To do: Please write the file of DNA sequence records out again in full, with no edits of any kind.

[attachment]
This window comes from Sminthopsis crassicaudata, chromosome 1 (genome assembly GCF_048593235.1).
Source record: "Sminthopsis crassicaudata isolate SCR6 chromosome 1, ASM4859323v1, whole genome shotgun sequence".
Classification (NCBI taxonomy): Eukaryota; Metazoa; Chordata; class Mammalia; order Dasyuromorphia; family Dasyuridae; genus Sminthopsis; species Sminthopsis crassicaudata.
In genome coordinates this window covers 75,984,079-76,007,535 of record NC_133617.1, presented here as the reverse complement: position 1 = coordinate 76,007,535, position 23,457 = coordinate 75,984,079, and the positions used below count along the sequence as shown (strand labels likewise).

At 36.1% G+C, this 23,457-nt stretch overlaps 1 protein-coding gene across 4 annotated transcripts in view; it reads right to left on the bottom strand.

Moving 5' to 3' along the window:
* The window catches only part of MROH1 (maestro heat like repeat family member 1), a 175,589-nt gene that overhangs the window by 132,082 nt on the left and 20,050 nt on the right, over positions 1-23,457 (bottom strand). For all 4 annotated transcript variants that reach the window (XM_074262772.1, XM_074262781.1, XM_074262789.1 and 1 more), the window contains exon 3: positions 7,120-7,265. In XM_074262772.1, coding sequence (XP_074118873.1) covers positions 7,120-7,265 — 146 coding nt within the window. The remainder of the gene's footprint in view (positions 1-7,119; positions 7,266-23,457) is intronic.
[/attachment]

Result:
This window comes from Sminthopsis crassicaudata, chromosome 1 (genome assembly GCF_048593235.1).
Source record: "Sminthopsis crassicaudata isolate SCR6 chromosome 1, ASM4859323v1, whole genome shotgun sequence".
Classification (NCBI taxonomy): Eukaryota; Metazoa; Chordata; class Mammalia; order Dasyuromorphia; family Dasyuridae; genus Sminthopsis; species Sminthopsis crassicaudata.
In genome coordinates this window covers 75,984,079-76,007,535 of record NC_133617.1, presented here as the reverse complement: position 1 = coordinate 76,007,535, position 23,457 = coordinate 75,984,079, and the positions used below count along the sequence as shown (strand labels likewise).

At 36.1% G+C, this 23,457-nt stretch overlaps 1 protein-coding gene across 4 annotated transcripts in view; it reads right to left on the bottom strand.

Moving 5' to 3' along the window:
* The window catches only part of MROH1 (maestro heat like repeat family member 1), a 175,589-nt gene that overhangs the window by 132,082 nt on the left and 20,050 nt on the right, over positions 1-23,457 (bottom strand). For all 4 annotated transcript variants that reach the window (XM_074262772.1, XM_074262781.1, XM_074262789.1 and 1 more), the window contains exon 3: positions 7,120-7,265. In XM_074262772.1, coding sequence (XP_074118873.1) covers positions 7,120-7,265 — 146 coding nt within the window. The remainder of the gene's footprint in view (positions 1-7,119; positions 7,266-23,457) is intronic.